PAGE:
Fall and rise, rise and fall - it’s part of the human condition. Life’s snakes and ladders benefit some, such as TV's Reggie Perrin, and thwart others, like Mr Selfridge. Then there was Suffolk’s Thomas Wolsey, born 550 years ago in March, we believe. His rise was stellar, his fall akin to a lemming’s cliff tumble.

That self-serving king Henry VIII was fond of promoting fairly humble men. Having made them, he knew he could rely on them to serve his purpose. The long-established familial nobility he tended to eye with suspicion, never trusting further than his throw.

Wolsey (c 1473-1530), cardinal to be, was born the son of Robert Wolsey, a prosperous Ipswich merchant, and Joan Daundy. It’s not true he was lifted from the gutter - that ‘son of a butcher’ anecdote is disputed. He attended Ipswich School and Magdalen, Oxford, becoming a fellow and master in the foundation’s seminary.

Networking saw him become secretary and domestic chaplain to the Archbishop of Canterbury, then chaplain of Calais where his efficiency brought him to the attention of Henry VII, and he was duly appointed chaplain to the king in 1507. Handling the king’s private business with aplomb and skilfully undertaking embassies to the likes of Scotland obtained him the lucrative Deanery of Lincoln. Wolsey’s star was on the rise.

When Henry VIII acceded, Wolsey made himself indispensable to a young monarch more interested in hunting, jousting and chasing skirt than affairs of state. The king was happy having a trusted lieutenant to fuss over the dull stuff and Wolsey (or ‘Wulcy’ as he called himself) was energetic and self-assured as well as possessing a keen legal mind.


Great British Life: Plaque in Marlborough, Wilts recording that Wolsey ‘Cardinal, Archbishop of York and Lord Chancellor of England’ was ‘ordained priest in this church 10th March 1498’ when he would have been in his 20sPlaque in Marlborough, Wilts recording that Wolsey ‘Cardinal, Archbishop of York and Lord Chancellor of England’ was ‘ordained priest in this church 10th March 1498’ when he would have been in his 20s (Image: Spudgun67)He climbed rungs; he became Henry’s almoner, then a privy councillor in 1511. The Deanery of York came his way, his ascent of the greasy pole making him more acquisitive, arrogant and annoying to anyone jealous of his rise. Wolsey planned and accompanied Henry on his French war (1512-13), then sorted out the peace negotiations. A grateful monarch rewarded his servant by making him, in turn, Bishop of Lincoln, and Archbishop of York. He also became a Papal Cardinal - and all of it by 1515.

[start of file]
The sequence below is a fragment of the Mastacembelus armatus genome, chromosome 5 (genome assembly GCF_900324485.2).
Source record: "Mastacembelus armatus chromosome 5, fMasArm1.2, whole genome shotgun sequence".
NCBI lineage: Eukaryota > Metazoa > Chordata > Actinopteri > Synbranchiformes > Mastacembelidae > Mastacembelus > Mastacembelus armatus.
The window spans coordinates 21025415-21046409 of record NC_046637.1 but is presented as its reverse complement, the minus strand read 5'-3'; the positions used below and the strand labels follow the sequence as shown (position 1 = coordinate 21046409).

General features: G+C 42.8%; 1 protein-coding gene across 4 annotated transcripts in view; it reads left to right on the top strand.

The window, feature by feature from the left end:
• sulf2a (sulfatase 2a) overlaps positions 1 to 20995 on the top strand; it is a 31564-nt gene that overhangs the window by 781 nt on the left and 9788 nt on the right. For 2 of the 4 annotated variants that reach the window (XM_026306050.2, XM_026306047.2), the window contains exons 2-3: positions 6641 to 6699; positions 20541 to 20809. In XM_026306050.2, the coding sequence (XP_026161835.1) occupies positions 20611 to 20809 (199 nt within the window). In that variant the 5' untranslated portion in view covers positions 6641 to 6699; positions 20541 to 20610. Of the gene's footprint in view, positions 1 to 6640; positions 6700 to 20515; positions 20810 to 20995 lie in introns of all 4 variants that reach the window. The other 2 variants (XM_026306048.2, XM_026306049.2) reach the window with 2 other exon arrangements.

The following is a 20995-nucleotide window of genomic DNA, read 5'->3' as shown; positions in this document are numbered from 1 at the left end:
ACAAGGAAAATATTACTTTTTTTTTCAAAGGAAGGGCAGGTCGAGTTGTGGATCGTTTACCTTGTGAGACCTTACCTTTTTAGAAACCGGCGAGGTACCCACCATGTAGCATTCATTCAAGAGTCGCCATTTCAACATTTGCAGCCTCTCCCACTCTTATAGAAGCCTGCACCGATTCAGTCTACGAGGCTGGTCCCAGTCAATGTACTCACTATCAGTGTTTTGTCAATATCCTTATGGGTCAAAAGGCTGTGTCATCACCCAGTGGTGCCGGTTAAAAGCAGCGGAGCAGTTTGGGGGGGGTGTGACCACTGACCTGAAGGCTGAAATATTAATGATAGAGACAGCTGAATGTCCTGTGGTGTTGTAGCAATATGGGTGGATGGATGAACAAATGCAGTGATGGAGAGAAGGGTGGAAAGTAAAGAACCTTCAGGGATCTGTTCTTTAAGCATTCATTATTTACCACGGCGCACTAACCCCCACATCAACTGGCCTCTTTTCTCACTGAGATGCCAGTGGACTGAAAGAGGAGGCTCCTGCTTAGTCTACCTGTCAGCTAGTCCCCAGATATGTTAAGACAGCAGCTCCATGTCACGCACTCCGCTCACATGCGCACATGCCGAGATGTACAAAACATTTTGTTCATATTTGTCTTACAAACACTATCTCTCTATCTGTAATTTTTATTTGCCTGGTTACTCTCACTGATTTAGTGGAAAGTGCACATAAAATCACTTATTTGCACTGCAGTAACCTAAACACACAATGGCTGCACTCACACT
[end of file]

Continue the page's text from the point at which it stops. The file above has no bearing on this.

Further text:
Great British Life: Bronze statue of Thomas Wolsey in St Nicholas Street, Ipswich with Curson Lodge in the background. Wolsey’s boyhood home was on this street close to Curson Lodge, ‘on the opposite side of the way’.Bronze statue of Thomas Wolsey in St Nicholas Street, Ipswich with Curson Lodge in the background. Wolsey’s boyhood home was on this street close to Curson Lodge, ‘on the opposite side of the way’. (Image: Wikimedia/SumitSurai)

In the same year Wolsey became Henry’s Lord Chancellor, the top job, with more assets tumbling his way. By this time the unheralded bod from Ipswich wielded more power than any minister of the Crown since another Thomas - Becket - more than 300 years earlier.

Wolsey had a foreign policy and a domestic one. Abroad, he played off France and the Holy Roman Empire, hoping to make England the powerbroker. A Papal legate in 1518, Wolsey achieved his seeming great diplomatic triumph the same year, the Treaty of London. A show of peace between the Pope, the English and French kings, and the Holy Roman Emperor, it was followed in 1520 by the ostentatious Field of the Cloth of Gold, when Henry met the French king near Calais, an extravaganza orchestrated by Wolsey.

But ultimately, his hopes of ‘universal peace’ would prove as brittle as his hold on power. In 1521 England found itself at war with France again and Wolsey’s attempts to bankroll the conflict through an unpopular forced loan, the ironically named Amicable Grant of 1524, saw his popularity ratings plummet. At home, Wolsey was happy to allow Henry to play the role of absolute monarch while he profited as the power behind the throne.